By Abrahm Lustgarten
On a cold, overcast afternoon in January 2003, two tanker trucks backed up to an injection well site in a pasture outside Rosharon, Texas. There, under a steel shed, they began to unload thousands of gallons of wastewater for burial deep beneath the earth.
The waste – the byproduct of oil and gas drilling – was described in regulatory documents as a benign mixture of salt and water. But as the liquid rushed from the trucks, it released a billowing vapor of far more volatile materials, including benzene and other flammable hydrocarbons.
The truck engines, left to idle by their drivers, sucked the fumes from the air, revving into a high-pitched whine. Before anyone could react, one of the trucks backfired, releasing a spark that ignited the invisible cloud.
Fifteen-foot-high flames enveloped the steel shed and tankers. Two workers died, and four were rushed to the hospital with burns over much of their bodies. A third worker died six weeks later.
What happened that day at Rosharon was the result of a significant breakdown in the nation's efforts to regulate the handling of toxic waste, a ProPublica investigation shows.
The site at Rosharon is what is known as a "Class 2" well. Such wells are subject to looser rules and less scrutiny than others designed for hazardous materials. Had the chemicals the workers were disposing of that day come from a factory or a refinery, it would have been illegal to pour them into that well. But regulatory concessions won by the energy industry over the last three decades made it legal to dump similar substances into the Rosharon site – as long as they came from drilling.
Injection wells have proliferated over the last 60 years, in large part because they are the cheapest, most expedient way to manage hundreds of billions of gallons of industrial waste generated in the U.S. each year. Yet the dangers of injection are well known: In accidents dating back to the 1960s, toxic materials have bubbled up to the surface or escaped, contaminating aquifers that store supplies of drinking water.
There are now more than 150,000 Class 2 wells in 33 states, into which oil and gas drillers have injected at least 10 trillion gallons of fluid. The numbers have increased rapidly in recent years, driven by expanding use of hydraulic fracturing to reach previously inaccessible resources.
ProPublica analyzed records summarizing more than 220,000 well inspections conducted between late 2007 and late 2010, including more than 194,000 for Class 2 wells. We also reviewed federal audits of state oversight programs, interviewed dozens of experts and explored court documents, case files, and the evolution of underground disposal law over the past 30 years.
Our examination shows that, amid growing use of Class 2 wells, fundamental safeguards are sometimes being ignored or circumvented. State and federal regulators often do little to confirm what pollutants go into wells for drilling waste. They rely heavily on an honor system in which companies are supposed to report what they are pumping into the earth, whether their wells are structurally sound, and whether they have violated any rules.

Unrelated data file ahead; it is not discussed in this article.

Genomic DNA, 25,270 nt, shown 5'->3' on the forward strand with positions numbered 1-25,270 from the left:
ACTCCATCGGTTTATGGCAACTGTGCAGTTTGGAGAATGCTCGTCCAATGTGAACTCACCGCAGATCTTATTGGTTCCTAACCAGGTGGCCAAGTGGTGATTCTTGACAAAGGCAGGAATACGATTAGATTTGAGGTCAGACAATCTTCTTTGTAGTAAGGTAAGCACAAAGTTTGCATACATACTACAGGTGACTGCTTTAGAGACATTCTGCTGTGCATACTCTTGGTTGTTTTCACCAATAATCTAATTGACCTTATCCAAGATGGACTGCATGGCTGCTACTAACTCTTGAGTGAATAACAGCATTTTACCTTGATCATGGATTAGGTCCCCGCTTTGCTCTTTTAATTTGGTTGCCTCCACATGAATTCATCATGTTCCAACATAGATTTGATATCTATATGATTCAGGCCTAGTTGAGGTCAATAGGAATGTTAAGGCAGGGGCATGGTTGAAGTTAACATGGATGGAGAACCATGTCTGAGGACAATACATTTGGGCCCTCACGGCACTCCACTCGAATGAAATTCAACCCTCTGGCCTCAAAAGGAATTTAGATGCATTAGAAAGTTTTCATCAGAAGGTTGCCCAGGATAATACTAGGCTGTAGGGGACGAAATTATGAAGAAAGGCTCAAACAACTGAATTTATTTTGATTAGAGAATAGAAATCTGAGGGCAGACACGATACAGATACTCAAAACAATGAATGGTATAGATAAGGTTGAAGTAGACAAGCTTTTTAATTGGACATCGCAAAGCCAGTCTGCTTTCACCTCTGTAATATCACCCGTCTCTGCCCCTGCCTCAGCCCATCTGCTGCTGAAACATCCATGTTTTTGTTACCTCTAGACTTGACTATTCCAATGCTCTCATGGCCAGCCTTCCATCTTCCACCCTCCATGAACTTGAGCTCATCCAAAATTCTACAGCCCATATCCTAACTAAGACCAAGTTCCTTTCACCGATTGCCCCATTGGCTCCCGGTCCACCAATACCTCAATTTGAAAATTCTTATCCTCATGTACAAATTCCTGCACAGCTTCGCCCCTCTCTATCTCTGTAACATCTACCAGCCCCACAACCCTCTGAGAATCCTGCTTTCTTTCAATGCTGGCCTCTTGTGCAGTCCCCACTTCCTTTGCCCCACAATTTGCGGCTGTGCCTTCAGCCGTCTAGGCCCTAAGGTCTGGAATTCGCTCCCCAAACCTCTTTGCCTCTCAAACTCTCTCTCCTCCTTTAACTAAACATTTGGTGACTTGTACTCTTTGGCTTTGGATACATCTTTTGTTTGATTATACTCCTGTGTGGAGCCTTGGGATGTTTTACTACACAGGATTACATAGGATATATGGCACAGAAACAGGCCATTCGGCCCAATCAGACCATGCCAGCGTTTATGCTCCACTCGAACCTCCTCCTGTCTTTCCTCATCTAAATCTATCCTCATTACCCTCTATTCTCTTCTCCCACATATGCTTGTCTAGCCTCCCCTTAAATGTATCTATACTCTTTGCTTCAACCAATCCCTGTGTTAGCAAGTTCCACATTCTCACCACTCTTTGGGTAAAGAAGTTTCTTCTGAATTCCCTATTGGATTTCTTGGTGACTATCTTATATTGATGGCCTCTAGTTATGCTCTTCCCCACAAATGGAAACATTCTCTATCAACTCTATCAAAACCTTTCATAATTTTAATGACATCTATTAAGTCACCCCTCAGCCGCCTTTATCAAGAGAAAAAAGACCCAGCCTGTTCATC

More than 1,000 times in the three-year period examined, operators pumped waste into Class 2 wells at pressure levels they knew could fracture rock and lead to leaks. In at least 140 cases, companies injected waste illegally or without a permit.
In several instances, records show, operators did not meet requirements to identify old or abandoned wells near injection sites until waste flooded back up to the surface, or found ways to cheat on tests meant to make sure wells aren't leaking.
"The program is basically a paper tiger," said Mario Salazar, a former senior technical advisor to the Environmental Protection Agency who worked with its injection regulation program for 25 years. While wells that handle hazardous waste from other industries have been held to increasingly tough standards, Salazar said, Class 2 wells remain a gaping hole in the system. "There are not enough people to look at how these wells are drilled … to witness whether what they tell you they will do is in fact what they are doing."
Thanks in part to legislative measures and rulemaking dating back to the late 1970s, material from oil and gas drilling is defined as nonhazardous, no matter what it contains. Oversight of Class 2 wells is often relegated to overstretched, understaffed state oil and gas agencies, which have to balance encouraging energy production with protecting the environment. In some areas, funding for enforcement has dropped even as drilling activity has surged, leading to more wells and more waste overseen by fewer inspectors.
"Class 2 wells constitute a serious problem," said John Apps, a leading geoscientist and injection expert who works with the U.S. Department of Energy's Lawrence Berkeley National Laboratory. "The risk to water? I think it's high, partially because of the enormous number of these wells and the fact that they are not regulated with the same degree of conscientiousness."
In response to questions about the adequacy of oversight, the EPA, which holds primary regulatory authority over injection wells, reissued a statement it supplied to ProPublica for an earlier article in June.
"Underground injection has been and continues to be a viable technique for subsurface storage and disposal of fluids when properly done," a spokesperson wrote. "EPA recognizes that more can be done to enhance drinking water safeguards and, along with states and tribes, will work to improve the efficiency of the underground injection control program."